Biden official says protecting US steel is a national security issue
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Joe Biden’s Commerce Secretary warned that protecting U.S. steel was a matter of national security, adopting the stance of his predecessor Donald Trump as European and U.S. officials rushed to avoid a tariff escalation later this year. year.
Trump imposed high tariffs on steel and aluminum imports from Europe and other countries in 2018, controversially justifying the measure on national security grounds.
The EU has fought back with its own tariffs on a range of US imports, but put aside plans to increase those tariffs in May in a move to settle the dispute. Tariffs should be applied in early December.
“We would like to reach a resolution,” Gina Raimondo told the Financial Times. âHaving said that, we need to protect the US steel industry. For each year in the 10 years preceding the imposition of tariffs, we have never exceeded 80 percent of our capacity. It is a risk to national security, it is an economic risk.
Valdis Dombrovskis, the EU trade commissioner, held meetings with Raimondo and US trade representative Katherine Tai earlier this week as the two sides tried to strike a deal.
Tai said the countries were discussing “intensely” to reach an agreement.
European officials have insisted that the EU does not pose a threat to US national security, although they have recognized that global excess capacity threatens both the European and US steel industries.
Negotiators have given themselves until early December to reach an agreement, which also aims to address the excess supply of steel resulting from production in countries including China. However, Dombrovskis said this week that the EU should strike a deal with the United States by early November to give it time to prepare to lift or reimpose tariffs on American products. EU officials say it is impossible to suspend tariffs for the second time.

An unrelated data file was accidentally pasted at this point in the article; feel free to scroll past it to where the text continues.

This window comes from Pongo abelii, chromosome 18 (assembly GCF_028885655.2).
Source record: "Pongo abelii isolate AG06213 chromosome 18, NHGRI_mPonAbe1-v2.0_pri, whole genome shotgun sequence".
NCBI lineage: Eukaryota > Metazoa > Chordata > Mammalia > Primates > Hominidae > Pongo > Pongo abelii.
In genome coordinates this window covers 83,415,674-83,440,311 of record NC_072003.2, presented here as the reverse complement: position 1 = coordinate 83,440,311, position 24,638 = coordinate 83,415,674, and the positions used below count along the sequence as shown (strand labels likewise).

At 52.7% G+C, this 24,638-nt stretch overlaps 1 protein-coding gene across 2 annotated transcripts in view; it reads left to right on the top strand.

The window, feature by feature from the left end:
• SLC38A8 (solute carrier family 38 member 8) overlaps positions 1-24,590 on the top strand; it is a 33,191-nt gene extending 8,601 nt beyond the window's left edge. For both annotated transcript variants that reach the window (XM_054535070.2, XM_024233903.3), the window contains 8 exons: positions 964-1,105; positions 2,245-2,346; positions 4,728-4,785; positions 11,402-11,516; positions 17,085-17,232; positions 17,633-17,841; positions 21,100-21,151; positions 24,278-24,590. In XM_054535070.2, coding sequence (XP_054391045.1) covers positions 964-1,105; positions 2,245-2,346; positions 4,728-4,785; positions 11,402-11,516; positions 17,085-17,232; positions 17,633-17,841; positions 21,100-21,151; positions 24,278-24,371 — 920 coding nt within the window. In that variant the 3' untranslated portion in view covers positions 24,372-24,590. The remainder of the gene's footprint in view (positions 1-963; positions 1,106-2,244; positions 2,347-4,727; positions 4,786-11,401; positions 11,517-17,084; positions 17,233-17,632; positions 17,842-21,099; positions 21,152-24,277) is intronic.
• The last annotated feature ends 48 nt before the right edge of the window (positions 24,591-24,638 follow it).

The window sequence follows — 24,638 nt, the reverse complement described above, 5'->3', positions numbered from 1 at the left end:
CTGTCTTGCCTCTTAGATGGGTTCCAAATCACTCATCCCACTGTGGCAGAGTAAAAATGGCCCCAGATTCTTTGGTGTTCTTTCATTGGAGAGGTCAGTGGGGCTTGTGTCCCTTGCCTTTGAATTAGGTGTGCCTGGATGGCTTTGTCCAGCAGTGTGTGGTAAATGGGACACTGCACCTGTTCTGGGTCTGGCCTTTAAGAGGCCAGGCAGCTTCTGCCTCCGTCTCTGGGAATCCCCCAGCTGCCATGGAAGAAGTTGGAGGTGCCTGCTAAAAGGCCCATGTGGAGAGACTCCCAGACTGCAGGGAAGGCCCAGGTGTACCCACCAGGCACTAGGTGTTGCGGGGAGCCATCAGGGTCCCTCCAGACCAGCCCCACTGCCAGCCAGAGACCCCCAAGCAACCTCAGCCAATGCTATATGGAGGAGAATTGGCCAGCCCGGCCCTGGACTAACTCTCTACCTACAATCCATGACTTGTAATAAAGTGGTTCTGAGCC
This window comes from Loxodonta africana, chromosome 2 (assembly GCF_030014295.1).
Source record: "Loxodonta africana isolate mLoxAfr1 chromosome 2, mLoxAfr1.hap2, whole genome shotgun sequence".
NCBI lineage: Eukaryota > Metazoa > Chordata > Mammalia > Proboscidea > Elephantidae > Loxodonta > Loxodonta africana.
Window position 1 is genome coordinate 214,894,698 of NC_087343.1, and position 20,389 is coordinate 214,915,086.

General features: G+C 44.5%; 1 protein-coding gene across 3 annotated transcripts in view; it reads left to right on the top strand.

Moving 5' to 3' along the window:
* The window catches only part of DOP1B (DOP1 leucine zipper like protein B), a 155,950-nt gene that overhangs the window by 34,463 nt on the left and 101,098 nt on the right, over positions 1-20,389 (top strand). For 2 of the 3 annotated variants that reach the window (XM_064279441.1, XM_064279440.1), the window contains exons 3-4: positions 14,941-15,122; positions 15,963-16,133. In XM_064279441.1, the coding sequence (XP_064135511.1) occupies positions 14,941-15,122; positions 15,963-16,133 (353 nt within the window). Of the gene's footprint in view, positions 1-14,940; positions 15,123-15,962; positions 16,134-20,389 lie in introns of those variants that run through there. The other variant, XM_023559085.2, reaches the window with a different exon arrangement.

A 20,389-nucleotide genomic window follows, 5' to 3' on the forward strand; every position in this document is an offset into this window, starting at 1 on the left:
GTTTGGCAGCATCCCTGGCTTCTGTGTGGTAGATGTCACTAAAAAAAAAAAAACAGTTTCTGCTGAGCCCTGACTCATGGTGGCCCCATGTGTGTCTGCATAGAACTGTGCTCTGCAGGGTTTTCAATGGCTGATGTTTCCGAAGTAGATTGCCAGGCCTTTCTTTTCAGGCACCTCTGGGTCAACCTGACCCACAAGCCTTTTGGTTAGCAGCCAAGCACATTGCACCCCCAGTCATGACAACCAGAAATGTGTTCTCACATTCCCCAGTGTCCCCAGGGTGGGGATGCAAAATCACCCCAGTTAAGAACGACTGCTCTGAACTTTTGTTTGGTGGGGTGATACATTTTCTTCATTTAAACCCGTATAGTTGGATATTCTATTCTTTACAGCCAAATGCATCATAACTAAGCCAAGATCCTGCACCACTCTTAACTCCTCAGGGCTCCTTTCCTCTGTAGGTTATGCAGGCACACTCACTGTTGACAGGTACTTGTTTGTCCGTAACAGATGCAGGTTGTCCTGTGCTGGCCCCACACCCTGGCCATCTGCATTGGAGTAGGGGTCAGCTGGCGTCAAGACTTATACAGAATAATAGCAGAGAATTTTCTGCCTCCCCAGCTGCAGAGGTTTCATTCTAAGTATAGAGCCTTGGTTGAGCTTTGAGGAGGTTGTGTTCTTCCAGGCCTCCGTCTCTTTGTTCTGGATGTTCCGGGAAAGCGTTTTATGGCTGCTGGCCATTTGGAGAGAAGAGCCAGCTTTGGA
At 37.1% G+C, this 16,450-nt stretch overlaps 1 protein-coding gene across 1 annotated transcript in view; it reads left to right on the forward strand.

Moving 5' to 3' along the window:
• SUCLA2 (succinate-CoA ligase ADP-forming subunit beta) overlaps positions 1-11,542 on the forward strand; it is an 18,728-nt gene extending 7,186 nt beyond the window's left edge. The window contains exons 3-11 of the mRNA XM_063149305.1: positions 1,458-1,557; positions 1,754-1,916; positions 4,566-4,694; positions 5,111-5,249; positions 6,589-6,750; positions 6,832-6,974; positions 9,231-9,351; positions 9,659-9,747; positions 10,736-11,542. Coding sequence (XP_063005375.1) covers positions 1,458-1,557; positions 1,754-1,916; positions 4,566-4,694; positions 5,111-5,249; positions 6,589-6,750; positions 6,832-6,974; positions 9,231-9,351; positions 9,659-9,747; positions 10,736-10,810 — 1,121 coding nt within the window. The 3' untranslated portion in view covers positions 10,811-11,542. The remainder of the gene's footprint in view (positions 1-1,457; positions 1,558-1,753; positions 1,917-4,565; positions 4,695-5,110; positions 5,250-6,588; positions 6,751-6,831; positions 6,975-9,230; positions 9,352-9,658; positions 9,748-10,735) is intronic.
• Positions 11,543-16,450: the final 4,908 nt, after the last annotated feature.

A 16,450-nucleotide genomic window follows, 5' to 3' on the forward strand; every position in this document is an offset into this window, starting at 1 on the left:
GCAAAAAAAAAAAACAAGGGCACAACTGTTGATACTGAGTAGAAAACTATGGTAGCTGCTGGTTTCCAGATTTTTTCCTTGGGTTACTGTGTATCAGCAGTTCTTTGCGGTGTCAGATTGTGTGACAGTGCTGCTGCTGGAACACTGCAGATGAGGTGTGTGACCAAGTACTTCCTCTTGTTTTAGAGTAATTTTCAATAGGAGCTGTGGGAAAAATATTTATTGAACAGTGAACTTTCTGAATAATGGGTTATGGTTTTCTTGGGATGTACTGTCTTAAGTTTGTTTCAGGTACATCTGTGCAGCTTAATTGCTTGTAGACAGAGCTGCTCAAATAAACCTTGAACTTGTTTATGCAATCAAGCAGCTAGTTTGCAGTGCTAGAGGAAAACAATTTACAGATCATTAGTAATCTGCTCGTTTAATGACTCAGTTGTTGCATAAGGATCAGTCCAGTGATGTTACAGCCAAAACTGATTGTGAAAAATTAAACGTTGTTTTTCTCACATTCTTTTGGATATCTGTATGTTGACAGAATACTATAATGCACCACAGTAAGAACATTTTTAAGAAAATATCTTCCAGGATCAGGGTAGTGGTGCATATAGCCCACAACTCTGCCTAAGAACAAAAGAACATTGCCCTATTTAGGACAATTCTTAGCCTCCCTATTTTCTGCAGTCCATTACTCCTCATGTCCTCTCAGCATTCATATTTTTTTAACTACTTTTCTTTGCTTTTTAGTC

The removal of tariffs will be politically painful for the US president, as they are popular within the politically powerful steel industry and in factory states including Indiana, Ohio and Pennsylvania, which will be heavily contested during the elections. next elections.
While EU officials initially hoped for a removal of tariffs with nothing to replace them, Dombrovskis said Europe was “ready to watch [at] other solutions, understanding the fact that the United States is also interested in protecting its steel industry â.
The US could also come up with some form of export quota, although the EU has already ruled it out. Or it could opt to convert tariffs into “safeguards” designed to cope with a sudden influx of imports, although these are difficult to reconcile with World Trade Organization rules.
The tariff talks are part of a larger US and EU effort to strengthen transatlantic ties after the bitterness of the Trump years.
Earlier this year, the EU and the United States agreed to suspend a 17-year dispute over aircraft subsidies, lifting the threat of billions of dollars in punitive tariffs on their economies to boost transatlantic relations.
The deal takes the form of a five-year deal to suspend punitive tariffs related to the original disagreement. Added to this is the creation of a ministerial-level working group to discuss the limits of grants and overcome any problems that may arise between the two parties.